(From Press Escape, Dec 23, 2013)

You don't need to spend thousands to take your 4WD off-road. Just jump on in, but remember to look before you leap, writes MARK WILSON.

River crossingThree days after heavy nor'west rains and Broken River still has a healthy flow. Slovens Stream is flowing into it from the left, which means there is likely to be a hole at the confluence. But running at 45 degrees from where we are to the opposite bank and just visible in the still silt-stained water is a way free of dips or large rocks.

We hope. Because if there is one thing about four-wheel-driving never to get casual about, it's river crossings. You're only ever as good as your next one. I can still hear the words of one grizzled high country station owner after he gave me the OK to drive on his land - "And don't drown yer truck. I'm sick of grown men cryin' on my doorstep at 2 o'clock in the morning".

It's about 10 metres to the other side and our lunch stop, the old Avoca Homestead, built in 1909 and restored by the Department of Conservation as a six-bed hut. To get here we turned off SH73, the road to Arthurs Pass, and headed down Craigieburn Road, following the Midland Railway. Above us looms one of the rail link's massive viaducts, the line immediately disappearing into a tunnel.

Crossing a high-country river is an essential part of the four-wheel-driving experience in Canterbury. Other parts of the island attract off-road explorers because of their wild beaches and wilder tracks (West Coast), their bush and lakes (Nelson), mining relics and bleached tussocklands (Otago), and inland and coastal wilderness (Southland).

And you don't need to spend thousands on winches and snorkels to get out and enjoy it either. Many of the routes in my guide book to the South Island can be safely tackled alone in a standard truck. What you will need is a good tow strap and tow hooks, a fire extinguisher, a decent first-aid kit, and a spade. If you still have a few hundred dollars to spend, buy yourself a wonderful device called a hi-lift jack.

The thing is, the single most useful tool when you go off-road is another truck, to tow you out of trouble when you (inevitably) get stuck. And to carry the mates you want to enjoy it all with. A buddy's truck and the above short list of equipment is enough to get started.

Twenty years of surveying 4WD routes and I still look for any excuse to go for a drive. So yesterday I checked over the truck and its gear, and re-checked the weather forecast.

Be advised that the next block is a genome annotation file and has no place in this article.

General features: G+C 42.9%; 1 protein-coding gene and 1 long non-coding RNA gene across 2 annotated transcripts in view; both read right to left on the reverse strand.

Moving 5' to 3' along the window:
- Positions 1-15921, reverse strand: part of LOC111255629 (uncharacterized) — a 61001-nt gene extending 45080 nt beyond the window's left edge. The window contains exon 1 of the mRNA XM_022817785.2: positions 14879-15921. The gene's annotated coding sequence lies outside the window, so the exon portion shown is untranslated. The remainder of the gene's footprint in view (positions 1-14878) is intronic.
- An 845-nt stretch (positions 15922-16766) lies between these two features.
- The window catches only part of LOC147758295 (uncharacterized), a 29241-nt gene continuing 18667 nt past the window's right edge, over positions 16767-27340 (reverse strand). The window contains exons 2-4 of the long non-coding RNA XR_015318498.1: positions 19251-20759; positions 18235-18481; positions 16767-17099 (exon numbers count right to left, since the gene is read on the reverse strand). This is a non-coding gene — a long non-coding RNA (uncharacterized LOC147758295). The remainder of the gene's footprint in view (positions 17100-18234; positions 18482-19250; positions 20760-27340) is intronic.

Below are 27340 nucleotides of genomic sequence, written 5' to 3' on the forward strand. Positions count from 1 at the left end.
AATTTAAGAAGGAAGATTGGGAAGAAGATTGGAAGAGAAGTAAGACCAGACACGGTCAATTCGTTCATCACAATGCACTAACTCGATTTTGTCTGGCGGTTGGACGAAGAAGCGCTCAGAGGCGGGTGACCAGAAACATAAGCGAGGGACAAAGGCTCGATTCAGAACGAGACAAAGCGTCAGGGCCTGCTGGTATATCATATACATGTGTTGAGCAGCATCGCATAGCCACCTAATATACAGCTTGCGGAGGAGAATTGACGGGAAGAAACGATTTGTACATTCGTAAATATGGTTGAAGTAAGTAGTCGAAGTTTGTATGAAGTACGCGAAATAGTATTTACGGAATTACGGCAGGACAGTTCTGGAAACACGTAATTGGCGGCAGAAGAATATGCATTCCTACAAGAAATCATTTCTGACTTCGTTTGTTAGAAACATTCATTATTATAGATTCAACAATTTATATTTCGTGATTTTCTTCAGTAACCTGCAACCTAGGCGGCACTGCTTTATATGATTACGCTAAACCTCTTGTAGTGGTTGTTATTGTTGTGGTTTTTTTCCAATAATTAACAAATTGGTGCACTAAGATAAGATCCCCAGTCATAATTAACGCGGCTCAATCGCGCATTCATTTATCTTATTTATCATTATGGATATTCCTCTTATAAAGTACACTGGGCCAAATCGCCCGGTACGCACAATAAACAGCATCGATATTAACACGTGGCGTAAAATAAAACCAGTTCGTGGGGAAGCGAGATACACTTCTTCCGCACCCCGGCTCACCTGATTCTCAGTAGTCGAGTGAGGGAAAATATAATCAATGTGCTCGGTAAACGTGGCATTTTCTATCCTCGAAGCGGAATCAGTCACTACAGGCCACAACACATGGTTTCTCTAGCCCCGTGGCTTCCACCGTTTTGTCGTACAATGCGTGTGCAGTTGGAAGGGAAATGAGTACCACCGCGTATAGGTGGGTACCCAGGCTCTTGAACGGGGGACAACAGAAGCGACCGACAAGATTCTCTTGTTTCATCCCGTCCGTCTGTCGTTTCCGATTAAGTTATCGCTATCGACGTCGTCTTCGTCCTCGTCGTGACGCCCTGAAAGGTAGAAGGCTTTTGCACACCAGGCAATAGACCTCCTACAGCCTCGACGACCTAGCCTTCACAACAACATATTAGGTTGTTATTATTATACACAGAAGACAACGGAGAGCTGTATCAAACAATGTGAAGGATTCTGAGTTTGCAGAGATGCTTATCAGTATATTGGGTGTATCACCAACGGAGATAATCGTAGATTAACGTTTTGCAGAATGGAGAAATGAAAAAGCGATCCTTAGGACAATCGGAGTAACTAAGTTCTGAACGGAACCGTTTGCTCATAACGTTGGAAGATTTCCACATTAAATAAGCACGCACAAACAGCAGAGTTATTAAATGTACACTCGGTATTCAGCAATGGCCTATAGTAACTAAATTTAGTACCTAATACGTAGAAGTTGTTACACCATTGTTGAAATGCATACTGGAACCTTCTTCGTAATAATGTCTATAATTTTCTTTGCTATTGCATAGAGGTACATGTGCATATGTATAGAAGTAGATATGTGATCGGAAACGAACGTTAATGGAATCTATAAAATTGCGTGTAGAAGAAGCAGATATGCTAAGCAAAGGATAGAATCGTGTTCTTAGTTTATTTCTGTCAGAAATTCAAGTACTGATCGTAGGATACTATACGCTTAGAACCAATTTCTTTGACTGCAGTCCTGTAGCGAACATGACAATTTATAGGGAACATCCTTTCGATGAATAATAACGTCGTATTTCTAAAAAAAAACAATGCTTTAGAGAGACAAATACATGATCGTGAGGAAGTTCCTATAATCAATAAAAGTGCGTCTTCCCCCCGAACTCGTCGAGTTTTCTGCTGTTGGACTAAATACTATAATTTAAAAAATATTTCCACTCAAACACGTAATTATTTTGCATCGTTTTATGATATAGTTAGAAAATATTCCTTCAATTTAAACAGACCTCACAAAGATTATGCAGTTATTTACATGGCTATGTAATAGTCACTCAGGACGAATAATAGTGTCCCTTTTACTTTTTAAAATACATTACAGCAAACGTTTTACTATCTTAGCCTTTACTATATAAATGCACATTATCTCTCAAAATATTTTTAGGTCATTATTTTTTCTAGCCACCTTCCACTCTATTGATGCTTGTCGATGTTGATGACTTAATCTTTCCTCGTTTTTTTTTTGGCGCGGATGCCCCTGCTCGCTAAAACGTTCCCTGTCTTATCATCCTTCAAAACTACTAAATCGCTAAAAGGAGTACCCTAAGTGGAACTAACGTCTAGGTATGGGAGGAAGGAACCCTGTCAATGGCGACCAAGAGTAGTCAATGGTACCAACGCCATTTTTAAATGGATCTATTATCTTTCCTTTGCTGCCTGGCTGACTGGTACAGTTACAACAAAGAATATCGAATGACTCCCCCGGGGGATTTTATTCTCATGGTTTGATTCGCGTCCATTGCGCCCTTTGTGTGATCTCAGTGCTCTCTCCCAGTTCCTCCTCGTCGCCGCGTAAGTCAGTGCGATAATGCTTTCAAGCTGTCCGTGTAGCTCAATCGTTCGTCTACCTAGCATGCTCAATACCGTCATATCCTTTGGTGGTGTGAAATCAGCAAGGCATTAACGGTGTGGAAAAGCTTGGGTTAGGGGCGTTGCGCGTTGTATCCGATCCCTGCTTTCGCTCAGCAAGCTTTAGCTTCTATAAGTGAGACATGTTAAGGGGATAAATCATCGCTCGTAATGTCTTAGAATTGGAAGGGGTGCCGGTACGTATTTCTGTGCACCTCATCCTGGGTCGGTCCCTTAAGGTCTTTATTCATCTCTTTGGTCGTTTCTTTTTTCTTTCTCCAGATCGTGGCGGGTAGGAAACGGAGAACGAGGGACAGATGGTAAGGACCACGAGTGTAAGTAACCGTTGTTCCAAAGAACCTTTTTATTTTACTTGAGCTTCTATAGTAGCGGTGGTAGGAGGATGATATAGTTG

Easterlies, always the best for inland Canterbury and perfect for resurveying the route to Avoca Homestead. Son Harry is keen to drive, and I'm keen to photograph the views.

I soon remember the peculiar charm of this route when we get to our first rail crossing and gate. For the next hour we criss-cross the Midland Railway, looking out for coal trains and leaving all the gates just as we found them.

We drive in the shadow of the hills Og, Gog and Magog, the western flanks and jagged heights of the Torlesse Range ahead. Merino mums and their lambs keep us alert by dashing across the track just as we approach, and young cattle stomp the earth in youthful bravado before thinking better of it and moving aside. At one point broad swathes of pink and lavendar colour the landscape, courtesy of flowering lupins - beautiful to look at but an invasive weed in braided rivers.

So far we have been getting along in high-range, the extra control of 4WD making life easier on the loose gravel surface. But we need the extra engine braking and crawling speed of low range for the steep, rutted climb from the rail embankment down into the gully of Slovens Stream, and certainly we need low range for our river crossing.

So: windows up, engage low range second, identify the exit point - and drive in. Water splashes over the bonnet at first but soon we have a good bow wave ahead of us, directing the water away from the motor's precious air intake.

We amble across, always ready to stop and reverse if we strike a rock or a hole. But our recce pays off - the way is clear of obstacles and soon we are on the far bank. We carry on to the homestead. Time for lunch.